I Feel Pretty
It’s an unbridled display of enthusiasm. We’re laughing with her, not at her. If only the rest of the film had such complete confidence.
Matt Zoller Seitz is the Editor-in-Chief of RogerEbert.com. He is also the TV critic for New York Magazine and Vulture.com, and a finalist for the Pulitzer Prize in criticism. His writing on film and television has appeared in The New York Times, Salon.com, The New Republic and Sight and Sound. Seitz is the founder and original editor of the influential film blog The House Next Door, now a part of Slant Magazine, and the co-founder and original editor of Press Play, an IndieWire blog of film and TV criticism and video essays.
A Brooklyn-based writer and filmmaker, Seitz has written, narrated, edited or produced over a hundred hours’ worth of video essays about cinema history and style for The Museum of the Moving Image, Salon.com and Vulture, among other outlets. His five-part 2009 video essay Wes Anderson: The Substance of Style was spun off into the hardcover book The Wes Anderson Collection. This book and its follow-up, The Wes Anderson Collection: Grand Budapest Hotel were New York Times bestsellers.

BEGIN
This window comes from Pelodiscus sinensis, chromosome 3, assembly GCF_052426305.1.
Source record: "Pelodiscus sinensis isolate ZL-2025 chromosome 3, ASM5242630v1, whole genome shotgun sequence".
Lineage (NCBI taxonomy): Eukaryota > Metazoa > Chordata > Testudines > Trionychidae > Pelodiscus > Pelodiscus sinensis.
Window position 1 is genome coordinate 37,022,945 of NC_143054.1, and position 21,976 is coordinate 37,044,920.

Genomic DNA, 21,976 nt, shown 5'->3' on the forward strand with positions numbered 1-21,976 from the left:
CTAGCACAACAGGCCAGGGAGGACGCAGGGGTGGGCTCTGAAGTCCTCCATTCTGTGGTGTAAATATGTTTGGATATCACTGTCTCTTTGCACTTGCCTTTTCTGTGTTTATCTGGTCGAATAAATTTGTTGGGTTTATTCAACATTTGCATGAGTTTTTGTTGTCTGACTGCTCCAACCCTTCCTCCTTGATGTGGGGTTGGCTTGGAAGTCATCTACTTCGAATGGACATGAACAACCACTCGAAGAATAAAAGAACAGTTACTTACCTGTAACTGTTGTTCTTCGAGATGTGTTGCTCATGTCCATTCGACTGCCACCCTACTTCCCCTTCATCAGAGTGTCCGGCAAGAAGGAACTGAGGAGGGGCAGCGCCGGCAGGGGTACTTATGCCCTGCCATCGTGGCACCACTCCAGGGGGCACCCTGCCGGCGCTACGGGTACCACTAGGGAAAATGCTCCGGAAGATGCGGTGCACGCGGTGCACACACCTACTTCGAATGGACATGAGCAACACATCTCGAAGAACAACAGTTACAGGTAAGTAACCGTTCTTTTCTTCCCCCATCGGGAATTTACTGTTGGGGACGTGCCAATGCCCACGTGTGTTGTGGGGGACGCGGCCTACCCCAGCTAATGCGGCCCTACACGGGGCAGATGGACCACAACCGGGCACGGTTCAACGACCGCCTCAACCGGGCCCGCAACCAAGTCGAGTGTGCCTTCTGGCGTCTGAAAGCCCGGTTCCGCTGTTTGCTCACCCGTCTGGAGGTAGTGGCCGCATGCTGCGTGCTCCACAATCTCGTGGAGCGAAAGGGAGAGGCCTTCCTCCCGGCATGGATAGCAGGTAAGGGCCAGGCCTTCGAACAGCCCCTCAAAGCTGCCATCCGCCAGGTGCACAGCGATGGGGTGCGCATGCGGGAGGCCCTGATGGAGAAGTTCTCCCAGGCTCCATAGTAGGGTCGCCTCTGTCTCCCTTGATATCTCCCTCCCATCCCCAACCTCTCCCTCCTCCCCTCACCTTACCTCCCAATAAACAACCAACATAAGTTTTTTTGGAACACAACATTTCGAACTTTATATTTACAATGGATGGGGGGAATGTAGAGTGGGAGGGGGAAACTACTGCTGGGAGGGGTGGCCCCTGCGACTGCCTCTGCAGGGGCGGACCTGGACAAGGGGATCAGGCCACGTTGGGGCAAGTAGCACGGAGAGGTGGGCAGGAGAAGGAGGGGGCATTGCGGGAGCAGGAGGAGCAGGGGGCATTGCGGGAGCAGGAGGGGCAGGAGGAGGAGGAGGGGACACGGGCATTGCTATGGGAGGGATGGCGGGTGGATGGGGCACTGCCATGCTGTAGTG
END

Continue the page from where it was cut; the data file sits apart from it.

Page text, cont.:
Other Seitz books include Mad Men Carousel: The Complete Critical Companion, The Oliver Stone Experience, and TV (The Book). He is currently working on a novel, a children's film, and a book about the history of horror, co-authored with RogerEbert.com contributor Simon Abrams.
Grateful for a scrap of melody.
None of them are getting out of there alive.
Still grimly funny and bracingly nasty after nearly fifty years, this is a world-weary anti-authority comedy fronted by Lee Marvin's knife-blade face.
Matt Zoller Seitz celebrates "Beyond the Valley of the Dolls," now available on Criterion Blu-ray and DVD.
Director James Ivory talks about his film adaptation of E.M. Forster's classic novel.
"It's a madhouse!"
This movie is trying to kill these women, but they endure.
An interview with actress Gena Rowlands on the occasion of a John Cassavetes/Rowlands retrospective at NYC's Metrograph.
Depressing and fun. Not a combination you encounter every day.
John Carpenter's 80s SF film may have outdated technology and outdated hair, but it hasn't aged a day.